G20 nations urged to speed up vaccine supplies to Africa

Wealthy nations trade barbs over handling of Covid pandemic

Boxes of AstraZeneca COVID-19 vaccine manufactured by the Serum Institute of India and provided through the global COVAX initiative arrive at the airport in Mogadishu, Somalia Monday, March 15, 2021. The first shipment of 300,000 doses of the AstraZeneca coronavirus vaccine will target the country's frontline workers, elderly and people with chronic health conditions, according to Somalia's Ministry of Health. (AP Photo/Farah Abdi Warsameh)

G20 nations were urged to speed up the supply of vaccines to Africa on Tuesday but traded barbs over their efforts to distribute shots.

A summit of foreign ministers in Rome was told that the pandemic was far from over in Africa even as vaccines lift the strain on wealthy countries.

Christophe Lutundula, the minister representing the Democratic Republic of Congo, urged the G20 to help African countries to produce their own vaccines.

Rich countries should make concrete plans to “move beyond speeches to urgent action on the ground", he said.

US Secretary of State Antony Blinken told the summit that “we must get more vaccines to more places” to bring the pandemic to an end.

He touted Washington’s promise to donate 500 million vaccines to developing countries after months of minimal exports from the US.

China’s Foreign Minister Wang Yi called on “able countries to avoid export restrictions or excessive hoarding” of vaccines.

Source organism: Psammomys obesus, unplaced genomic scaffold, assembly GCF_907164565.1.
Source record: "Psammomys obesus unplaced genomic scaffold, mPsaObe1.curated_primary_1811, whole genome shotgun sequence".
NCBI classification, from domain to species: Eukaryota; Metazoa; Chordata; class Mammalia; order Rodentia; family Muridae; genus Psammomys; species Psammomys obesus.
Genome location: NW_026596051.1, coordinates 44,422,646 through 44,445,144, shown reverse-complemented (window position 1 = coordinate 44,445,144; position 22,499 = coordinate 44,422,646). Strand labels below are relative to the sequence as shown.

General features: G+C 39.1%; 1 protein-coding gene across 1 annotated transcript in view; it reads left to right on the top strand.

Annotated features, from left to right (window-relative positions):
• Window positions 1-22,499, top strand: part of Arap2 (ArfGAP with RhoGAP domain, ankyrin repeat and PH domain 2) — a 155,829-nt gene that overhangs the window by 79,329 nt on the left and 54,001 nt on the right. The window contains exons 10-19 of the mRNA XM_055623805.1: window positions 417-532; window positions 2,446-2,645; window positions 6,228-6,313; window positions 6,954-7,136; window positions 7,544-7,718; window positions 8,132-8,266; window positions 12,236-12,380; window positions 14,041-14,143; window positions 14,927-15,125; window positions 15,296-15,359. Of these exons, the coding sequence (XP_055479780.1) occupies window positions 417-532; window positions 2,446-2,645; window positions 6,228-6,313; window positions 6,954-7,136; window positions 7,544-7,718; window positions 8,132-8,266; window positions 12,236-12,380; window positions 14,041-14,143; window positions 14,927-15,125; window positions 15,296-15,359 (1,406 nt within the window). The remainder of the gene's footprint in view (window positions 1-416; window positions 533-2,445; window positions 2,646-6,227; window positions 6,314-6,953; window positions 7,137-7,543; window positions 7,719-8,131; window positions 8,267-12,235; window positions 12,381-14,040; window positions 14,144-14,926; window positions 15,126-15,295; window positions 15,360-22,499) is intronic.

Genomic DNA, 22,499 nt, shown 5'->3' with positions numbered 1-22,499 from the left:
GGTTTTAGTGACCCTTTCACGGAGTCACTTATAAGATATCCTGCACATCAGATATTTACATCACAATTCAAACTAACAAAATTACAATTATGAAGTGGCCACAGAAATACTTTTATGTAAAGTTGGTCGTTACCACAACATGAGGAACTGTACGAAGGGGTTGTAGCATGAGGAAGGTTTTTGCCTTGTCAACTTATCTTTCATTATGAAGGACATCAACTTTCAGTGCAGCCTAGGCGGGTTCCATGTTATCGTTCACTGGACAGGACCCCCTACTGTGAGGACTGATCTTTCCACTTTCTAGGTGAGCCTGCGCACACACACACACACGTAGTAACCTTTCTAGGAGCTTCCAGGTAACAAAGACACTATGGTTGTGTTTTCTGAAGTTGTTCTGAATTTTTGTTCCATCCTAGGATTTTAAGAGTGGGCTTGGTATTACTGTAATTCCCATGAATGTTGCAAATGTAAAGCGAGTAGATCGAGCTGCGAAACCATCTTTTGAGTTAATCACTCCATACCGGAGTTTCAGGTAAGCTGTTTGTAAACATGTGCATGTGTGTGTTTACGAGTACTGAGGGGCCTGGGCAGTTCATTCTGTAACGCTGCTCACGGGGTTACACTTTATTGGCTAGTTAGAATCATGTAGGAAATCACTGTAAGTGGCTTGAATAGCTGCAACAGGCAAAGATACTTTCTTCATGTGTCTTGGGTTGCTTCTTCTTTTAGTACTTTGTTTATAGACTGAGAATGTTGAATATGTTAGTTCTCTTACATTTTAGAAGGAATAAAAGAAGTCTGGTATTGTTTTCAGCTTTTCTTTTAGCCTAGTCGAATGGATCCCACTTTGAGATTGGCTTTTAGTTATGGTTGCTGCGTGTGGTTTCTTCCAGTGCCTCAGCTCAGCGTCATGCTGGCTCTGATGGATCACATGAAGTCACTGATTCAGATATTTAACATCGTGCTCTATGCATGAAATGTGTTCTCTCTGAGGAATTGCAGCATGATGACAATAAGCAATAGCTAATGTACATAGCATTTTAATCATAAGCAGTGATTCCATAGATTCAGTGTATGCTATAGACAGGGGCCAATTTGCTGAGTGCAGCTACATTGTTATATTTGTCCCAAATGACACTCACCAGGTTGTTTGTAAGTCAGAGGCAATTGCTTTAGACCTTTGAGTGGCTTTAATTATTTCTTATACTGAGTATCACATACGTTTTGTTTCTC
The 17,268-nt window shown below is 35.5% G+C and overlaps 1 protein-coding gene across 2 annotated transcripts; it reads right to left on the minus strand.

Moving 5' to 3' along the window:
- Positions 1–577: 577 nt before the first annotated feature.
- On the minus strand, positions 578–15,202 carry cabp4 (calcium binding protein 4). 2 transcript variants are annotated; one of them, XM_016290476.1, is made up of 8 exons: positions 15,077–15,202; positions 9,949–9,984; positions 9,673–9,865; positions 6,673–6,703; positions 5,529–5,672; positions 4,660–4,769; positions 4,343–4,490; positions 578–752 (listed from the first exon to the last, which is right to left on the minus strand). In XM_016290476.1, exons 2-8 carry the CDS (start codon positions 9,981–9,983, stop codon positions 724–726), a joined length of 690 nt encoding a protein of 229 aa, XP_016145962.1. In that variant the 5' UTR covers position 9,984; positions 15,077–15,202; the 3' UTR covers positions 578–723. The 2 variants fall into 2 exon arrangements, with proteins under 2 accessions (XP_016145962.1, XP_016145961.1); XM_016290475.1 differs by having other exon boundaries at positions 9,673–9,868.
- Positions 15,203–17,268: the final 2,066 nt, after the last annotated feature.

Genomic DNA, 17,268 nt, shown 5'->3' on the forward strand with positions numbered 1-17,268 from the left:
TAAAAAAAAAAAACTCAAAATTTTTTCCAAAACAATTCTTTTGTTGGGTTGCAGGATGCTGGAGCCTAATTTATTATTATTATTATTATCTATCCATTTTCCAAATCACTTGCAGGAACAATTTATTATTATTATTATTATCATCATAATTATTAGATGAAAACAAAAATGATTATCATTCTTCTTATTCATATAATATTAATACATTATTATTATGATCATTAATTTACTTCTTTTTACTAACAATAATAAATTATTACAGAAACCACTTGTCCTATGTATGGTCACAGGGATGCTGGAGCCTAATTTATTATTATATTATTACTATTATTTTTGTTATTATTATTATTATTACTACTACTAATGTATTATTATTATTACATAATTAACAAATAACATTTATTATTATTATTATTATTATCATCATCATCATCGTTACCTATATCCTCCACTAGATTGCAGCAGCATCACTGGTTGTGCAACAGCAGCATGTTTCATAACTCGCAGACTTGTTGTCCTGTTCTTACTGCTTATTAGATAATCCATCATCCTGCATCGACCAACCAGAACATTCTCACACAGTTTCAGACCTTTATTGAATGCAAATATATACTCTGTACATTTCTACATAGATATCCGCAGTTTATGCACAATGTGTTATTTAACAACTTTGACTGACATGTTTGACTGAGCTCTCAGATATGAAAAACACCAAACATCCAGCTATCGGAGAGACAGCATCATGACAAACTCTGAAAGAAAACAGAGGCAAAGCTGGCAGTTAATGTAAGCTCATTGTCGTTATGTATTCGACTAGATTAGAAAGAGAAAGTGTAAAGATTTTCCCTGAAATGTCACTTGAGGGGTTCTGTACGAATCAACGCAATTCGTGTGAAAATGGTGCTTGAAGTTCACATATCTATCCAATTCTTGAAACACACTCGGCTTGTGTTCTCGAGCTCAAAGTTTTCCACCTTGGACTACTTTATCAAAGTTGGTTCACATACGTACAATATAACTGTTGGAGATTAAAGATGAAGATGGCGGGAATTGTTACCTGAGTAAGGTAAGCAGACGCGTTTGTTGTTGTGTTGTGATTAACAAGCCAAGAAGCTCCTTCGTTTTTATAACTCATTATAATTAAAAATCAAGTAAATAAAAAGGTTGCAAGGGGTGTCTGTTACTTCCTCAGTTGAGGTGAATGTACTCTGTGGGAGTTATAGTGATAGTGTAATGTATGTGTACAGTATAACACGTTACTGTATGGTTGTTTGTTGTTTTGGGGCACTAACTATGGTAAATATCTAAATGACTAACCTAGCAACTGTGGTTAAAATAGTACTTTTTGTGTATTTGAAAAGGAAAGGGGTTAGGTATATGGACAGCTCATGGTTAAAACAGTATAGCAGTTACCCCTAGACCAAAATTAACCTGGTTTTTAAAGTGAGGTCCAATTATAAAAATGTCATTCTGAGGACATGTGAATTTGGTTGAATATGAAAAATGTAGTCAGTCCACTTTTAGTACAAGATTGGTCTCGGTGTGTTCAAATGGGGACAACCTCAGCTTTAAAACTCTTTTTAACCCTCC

He aimed a veiled rebuke at Mr Blinken’s efforts to use the summit to reassure allies of Washington’s commitment to multilateralism.

Mr Blinken’s week-long trip to Europe is part of a push by President Joe Biden’s administration to re-engage with allies after the stormy Donald Trump years.

“Multilateralism is not a high-sounding slogan, and it cannot become gift-wrapping for the implementation of unilateral action,” Mr Wang said.

China and Russia, in turn, were criticised for their “vaccine diplomacy” by German Foreign Minister Heiko Maas.

Moscow has heavily marketed its Sputnik V vaccine abroad, while China says it has exported 450 million doses of its Sinopharm and Sinovac shots.

Mr Maas said the G20 should “openly address the fact that we do not think much of their vaccine diplomacy”.

“This is not about achieving short-term geostrategic advantages, but we must fight this pandemic together,” he said.

Patent dispute continues

Mr Maas said the world should “quickly create alternatives so that countries, regions like Africa, for example, can be supplied with more vaccine more quickly”.

“The focus now definitely has to be on providing the supply chains, but also the production facilities,” he said.

Germany has so far opposed the US-backed proposal to boost vaccine production by lifting intellectual property rights on the shots.

Mr Maas said he was willing to discuss the proposal, but said: “I have doubts whether that will lead to quick consequences”.

Mr Blinken’s call for multilateralism was echoed by Italian Foreign Minister Luigi Di Maio, who was hosting the summit as part of Italy’s presidency of the G20.

“In an interconnected world, multilateralism and international cooperation are the only effective instruments in facing global challenges,” he said.

But India’s minister, Subrahmanyam Jaishankar, said that institutional multilateralism had been “found wanting”.

India, the world’s largest manufacturer of vaccines, is among the countries pushing for a patent waiver.

Donations under the global Covax scheme include supplies of the AstraZeneca vaccine, which is made in India under the name Covishield.

The EU is under pressure after it emerged that the Covishield version is not approved in Europe, meaning some Indians face difficulty travelling there.

Updated: June 29th 2021, 4:52 PM
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